Starting May 23, the British Museum has been hosting “The Citi Exhibition Manga,” the largest exhibition of comic-book art form to have been staged outside Japan that includes some 50 artists and 70 artworks, spanning anything from Hokusai, the 19th century ukiyo-e painter to modern classic Osamu Tezuka and one of the latest, Eiichiro Oda, just to name a few.
The front hall of the museum is decked with images of the heroin from "Golden Kamui" display, which was selected by the curators as the key visual. Six rooms will take you through the history of manga and its relationships with the societies. The last room explains about how the culture stemming from manga has spread throughout the world, with games, TV shows/movies and cosplays.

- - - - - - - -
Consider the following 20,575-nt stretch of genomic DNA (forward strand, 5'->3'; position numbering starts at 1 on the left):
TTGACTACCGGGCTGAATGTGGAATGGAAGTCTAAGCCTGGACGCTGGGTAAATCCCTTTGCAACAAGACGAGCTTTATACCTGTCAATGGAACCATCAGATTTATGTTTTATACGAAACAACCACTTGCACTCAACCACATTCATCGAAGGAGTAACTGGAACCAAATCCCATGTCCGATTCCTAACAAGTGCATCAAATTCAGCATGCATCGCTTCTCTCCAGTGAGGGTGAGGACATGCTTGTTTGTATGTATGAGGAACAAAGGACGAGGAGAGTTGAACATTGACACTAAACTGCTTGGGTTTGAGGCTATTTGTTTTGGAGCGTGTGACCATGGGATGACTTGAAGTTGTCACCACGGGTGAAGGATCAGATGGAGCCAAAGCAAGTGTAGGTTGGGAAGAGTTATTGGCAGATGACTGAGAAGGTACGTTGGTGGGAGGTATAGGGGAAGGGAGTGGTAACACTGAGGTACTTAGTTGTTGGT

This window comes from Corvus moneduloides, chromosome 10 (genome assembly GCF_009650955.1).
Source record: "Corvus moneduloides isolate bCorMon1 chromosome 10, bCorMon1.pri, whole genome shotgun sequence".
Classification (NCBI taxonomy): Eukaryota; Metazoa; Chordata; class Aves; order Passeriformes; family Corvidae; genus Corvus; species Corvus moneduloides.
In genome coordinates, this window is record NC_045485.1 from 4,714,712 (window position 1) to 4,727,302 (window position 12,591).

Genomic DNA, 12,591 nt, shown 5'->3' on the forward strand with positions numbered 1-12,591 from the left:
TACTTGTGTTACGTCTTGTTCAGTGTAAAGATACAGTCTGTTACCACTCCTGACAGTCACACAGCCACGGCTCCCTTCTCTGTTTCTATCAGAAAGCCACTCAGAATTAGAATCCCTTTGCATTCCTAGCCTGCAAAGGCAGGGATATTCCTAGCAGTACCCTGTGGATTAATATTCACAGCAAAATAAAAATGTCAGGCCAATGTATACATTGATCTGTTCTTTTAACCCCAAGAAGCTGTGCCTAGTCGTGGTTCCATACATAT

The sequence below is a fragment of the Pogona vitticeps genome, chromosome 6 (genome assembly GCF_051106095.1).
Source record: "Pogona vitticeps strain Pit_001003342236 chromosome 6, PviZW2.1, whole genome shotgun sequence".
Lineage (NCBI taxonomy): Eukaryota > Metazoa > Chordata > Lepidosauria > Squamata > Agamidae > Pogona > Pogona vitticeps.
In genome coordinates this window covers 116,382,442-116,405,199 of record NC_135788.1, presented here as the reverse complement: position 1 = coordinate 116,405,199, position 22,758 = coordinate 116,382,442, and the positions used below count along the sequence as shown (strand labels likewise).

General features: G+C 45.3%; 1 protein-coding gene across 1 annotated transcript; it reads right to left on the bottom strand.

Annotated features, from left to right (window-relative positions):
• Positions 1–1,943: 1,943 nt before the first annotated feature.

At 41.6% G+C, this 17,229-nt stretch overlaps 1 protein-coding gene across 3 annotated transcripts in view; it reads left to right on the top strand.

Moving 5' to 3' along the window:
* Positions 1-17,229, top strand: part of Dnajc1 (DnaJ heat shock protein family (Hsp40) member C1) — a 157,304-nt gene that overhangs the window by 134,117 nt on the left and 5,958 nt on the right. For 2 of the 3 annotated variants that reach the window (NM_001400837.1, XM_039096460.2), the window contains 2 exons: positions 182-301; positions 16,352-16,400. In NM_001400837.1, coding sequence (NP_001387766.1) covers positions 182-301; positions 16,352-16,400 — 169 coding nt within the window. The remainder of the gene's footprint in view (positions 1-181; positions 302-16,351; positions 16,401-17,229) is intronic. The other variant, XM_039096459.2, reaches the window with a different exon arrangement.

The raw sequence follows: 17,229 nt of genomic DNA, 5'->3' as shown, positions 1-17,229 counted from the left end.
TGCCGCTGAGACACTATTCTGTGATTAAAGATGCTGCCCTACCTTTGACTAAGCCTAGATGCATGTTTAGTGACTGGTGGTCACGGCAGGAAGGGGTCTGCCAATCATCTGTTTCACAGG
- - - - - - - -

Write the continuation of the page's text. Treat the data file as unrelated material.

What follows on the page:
Manga is accessible and easily available; most high-street bookshops have shelves of the stuff, much more than western graphic novels. In Japan, manga has been readily recognised as having an important and positive role to play in children’s education and development. Indeed, a few years ago the Japanese academic Yuichi Higuchi wrote an essay titled Are You A Bad Parent?, which chided adults who denied their children access to manga.
The cultural dialogue should conclude that manga has indeed earned its place in the British Museum. Manga endures and thrives, and its influence is spreading. Young people enjoy manga in its original form, translated yet not appropriated.